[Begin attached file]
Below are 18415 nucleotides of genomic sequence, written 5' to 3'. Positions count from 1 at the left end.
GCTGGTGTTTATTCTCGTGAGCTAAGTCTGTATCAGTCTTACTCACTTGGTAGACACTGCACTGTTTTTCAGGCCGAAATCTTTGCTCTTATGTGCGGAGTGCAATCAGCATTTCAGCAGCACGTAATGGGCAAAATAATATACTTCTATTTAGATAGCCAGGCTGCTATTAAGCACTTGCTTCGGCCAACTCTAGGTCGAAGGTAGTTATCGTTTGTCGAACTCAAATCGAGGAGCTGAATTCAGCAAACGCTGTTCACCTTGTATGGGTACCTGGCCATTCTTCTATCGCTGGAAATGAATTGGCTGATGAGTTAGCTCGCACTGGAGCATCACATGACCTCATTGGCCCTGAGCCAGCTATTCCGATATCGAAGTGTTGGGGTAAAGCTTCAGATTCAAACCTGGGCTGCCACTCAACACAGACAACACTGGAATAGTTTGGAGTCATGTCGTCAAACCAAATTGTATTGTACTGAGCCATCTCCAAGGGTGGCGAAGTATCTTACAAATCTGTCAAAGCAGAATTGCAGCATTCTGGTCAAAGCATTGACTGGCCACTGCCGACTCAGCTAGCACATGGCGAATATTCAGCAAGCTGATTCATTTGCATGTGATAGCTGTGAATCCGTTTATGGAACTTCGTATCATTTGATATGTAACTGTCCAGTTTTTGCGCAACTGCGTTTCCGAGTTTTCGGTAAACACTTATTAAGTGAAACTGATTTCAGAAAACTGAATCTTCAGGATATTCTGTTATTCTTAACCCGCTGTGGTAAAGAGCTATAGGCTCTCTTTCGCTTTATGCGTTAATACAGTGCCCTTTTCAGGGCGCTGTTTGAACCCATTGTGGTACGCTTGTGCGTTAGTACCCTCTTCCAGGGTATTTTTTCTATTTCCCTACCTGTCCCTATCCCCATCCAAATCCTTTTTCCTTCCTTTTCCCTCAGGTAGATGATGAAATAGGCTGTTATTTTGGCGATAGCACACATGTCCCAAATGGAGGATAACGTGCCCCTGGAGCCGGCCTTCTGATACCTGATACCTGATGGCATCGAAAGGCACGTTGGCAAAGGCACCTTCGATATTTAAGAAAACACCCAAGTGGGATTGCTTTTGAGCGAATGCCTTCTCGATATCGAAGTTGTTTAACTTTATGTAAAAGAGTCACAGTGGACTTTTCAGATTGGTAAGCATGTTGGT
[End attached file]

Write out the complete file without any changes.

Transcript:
Below are 18415 nucleotides of genomic sequence, written 5' to 3'. Positions count from 1 at the left end.
GCTGGTGTTTATTCTCGTGAGCTAAGTCTGTATCAGTCTTACTCACTTGGTAGACACTGCACTGTTTTTCAGGCCGAAATCTTTGCTCTTATGTGCGGAGTGCAATCAGCATTTCAGCAGCACGTAATGGGCAAAATAATATACTTCTATTTAGATAGCCAGGCTGCTATTAAGCACTTGCTTCGGCCAACTCTAGGTCGAAGGTAGTTATCGTTTGTCGAACTCAAATCGAGGAGCTGAATTCAGCAAACGCTGTTCACCTTGTATGGGTACCTGGCCATTCTTCTATCGCTGGAAATGAATTGGCTGATGAGTTAGCTCGCACTGGAGCATCACATGACCTCATTGGCCCTGAGCCAGCTATTCCGATATCGAAGTGTTGGGGTAAAGCTTCAGATTCAAACCTGGGCTGCCACTCAACACAGACAACACTGGAATAGTTTGGAGTCATGTCGTCAAACCAAATTGTATTGTACTGAGCCATCTCCAAGGGTGGCGAAGTATCTTACAAATCTGTCAAAGCAGAATTGCAGCATTCTGGTCAAAGCATTGACTGGCCACTGCCGACTCAGCTAGCACATGGCGAATATTCAGCAAGCTGATTCATTTGCATGTGATAGCTGTGAATCCGTTTATGGAACTTCGTATCATTTGATATGTAACTGTCCAGTTTTTGCGCAACTGCGTTTCCGAGTTTTCGGTAAACACTTATTAAGTGAAACTGATTTCAGAAAACTGAATCTTCAGGATATTCTGTTATTCTTAACCCGCTGTGGTAAAGAGCTATAGGCTCTCTTTCGCTTTATGCGTTAATACAGTGCCCTTTTCAGGGCGCTGTTTGAACCCATTGTGGTACGCTTGTGCGTTAGTACCCTCTTCCAGGGTATTTTTTCTATTTCCCTACCTGTCCCTATCCCCATCCAAATCCTTTTTCCTTCCTTTTCCCTCAGGTAGATGATGAAATAGGCTGTTATTTTGGCGATAGCACACATGTCCCAAATGGAGGATAACGTGCCCCTGGAGCCGGCCTTCTGATACCTGATACCTGATGGCATCGAAAGGCACGTTGGCAAAGGCACCTTCGATATTTAAGAAAACACCCAAGTGGGATTGCTTTTGAGCGAATGCCTTCTCGATATCGAAGTTGTTTAACTTTATGTAAAAGAGTCACAGTGGACTTTTCAGATTGGTAAGCATGTTGGT